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SIX SCHOOLS OF THOUGHTS OF INDIAN PHILOSOPHY

SHAD DARSHAN

In the normal evolutionary cycle of life, one progresses slowly from one
stage to the next stage. One moves, from the ordinary struggle for material
existence in the world to the higher truths of existence. The attempt to
unravel the higher truths is an internal journey. An attempt to embark on
such path and its understanding is generally called Philosophy. It also
means love of knowledge. Serious reflections on such ideals by our ancient
savants, sages, seers, rishis brought them intuitive perception and various
mystical experiences, which gave them a clearer and deeper
understanding of life. This seeing or experiencing got the appellation
‘Darshan’.
Almost all the darshans’ found to their dismay that life is full of misery and
hence their chief aim became to alleviate it. The drive of inner search by
our ancient Hindu sages lead them to form six different schools of thoughts
which today are called Shad Darshan. Three underlying things which are
essential for it are
Tapasya (austerity.)
Shravan (attentive listening to the precepts of truth
expounded by Rishis.)
Manan (Sincere and continuous reflection on truth.)
These became the chief tools of Hindu philosophers in their quest for truth.
All hold Vedas as their prime source of inspiration for enlightenment and
believed that following it, one can surely find the truth and hence freedom
from misery and suffering.
The six schools of thoughts laid down by our ancient rishis are as follows:
Nyaya Darshan : written by rishi Gautam, around 550 BC.
Vaisheshik Darshan : written by Rishi Kanad, around 600 BC.
Samkhya Darshan : written by Kapil Muni.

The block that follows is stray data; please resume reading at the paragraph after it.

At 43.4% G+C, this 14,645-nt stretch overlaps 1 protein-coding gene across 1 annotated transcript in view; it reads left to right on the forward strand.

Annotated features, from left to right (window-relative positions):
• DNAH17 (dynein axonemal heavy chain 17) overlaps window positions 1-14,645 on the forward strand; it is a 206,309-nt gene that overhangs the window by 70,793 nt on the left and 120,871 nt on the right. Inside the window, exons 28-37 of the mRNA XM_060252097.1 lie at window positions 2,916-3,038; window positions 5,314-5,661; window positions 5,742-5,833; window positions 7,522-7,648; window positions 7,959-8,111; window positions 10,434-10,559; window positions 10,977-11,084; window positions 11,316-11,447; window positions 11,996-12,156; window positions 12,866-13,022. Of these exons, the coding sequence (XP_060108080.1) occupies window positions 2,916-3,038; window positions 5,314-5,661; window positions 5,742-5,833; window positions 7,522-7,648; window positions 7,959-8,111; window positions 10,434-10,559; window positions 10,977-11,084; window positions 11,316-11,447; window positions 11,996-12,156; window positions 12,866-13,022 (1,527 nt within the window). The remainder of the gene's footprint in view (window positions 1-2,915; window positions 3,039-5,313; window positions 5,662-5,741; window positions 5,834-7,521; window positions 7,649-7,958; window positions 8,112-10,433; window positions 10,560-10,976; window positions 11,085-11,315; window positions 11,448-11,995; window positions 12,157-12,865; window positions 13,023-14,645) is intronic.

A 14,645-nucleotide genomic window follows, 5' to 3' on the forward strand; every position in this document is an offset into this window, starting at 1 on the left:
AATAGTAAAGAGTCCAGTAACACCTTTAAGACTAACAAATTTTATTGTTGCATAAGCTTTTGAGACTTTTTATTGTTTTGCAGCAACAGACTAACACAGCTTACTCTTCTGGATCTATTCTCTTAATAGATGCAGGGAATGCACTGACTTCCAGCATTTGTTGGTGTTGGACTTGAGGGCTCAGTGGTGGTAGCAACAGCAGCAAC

Yogdarshan : written by Sage Patanjali, around 200 BC.
Mimansa Darshan : written by Rishi Jaimini, around BC 200
and
Vedanta Darshan : written by Rishi Badrayan, around 500-200 BC.
Their teachings were written in the form of Sutras, memorized and orally
transmitted by Guru to his disciple, thus there were no chances of wrong
information. Later on, various scholars wrote commentaries and
expositions on them, which were called Bhashya, Tika, Vritti or Vartika etc.
in poetry and prose. Debating with each other their own and others point of
view this knowledge was deepened and sharpened.
All differed with each other on their philosophies but they unanimously
agreed on a few points,
*Presence of human suffering,
*Need to attain total freedom from this misery and suffering,
*Belief in the law of karma,
*Life is given to improve upon our karmas to achieve higher spiritual
pedestal.
One thing which was common to all the great rishis who laid down these
different thought schools was that they all were ascetics of the highest
order and continuously meditated on the higher self or atma. Thus through
inner journey, they laid bare the path to final emancipation, both through
Gyan and Vigyan.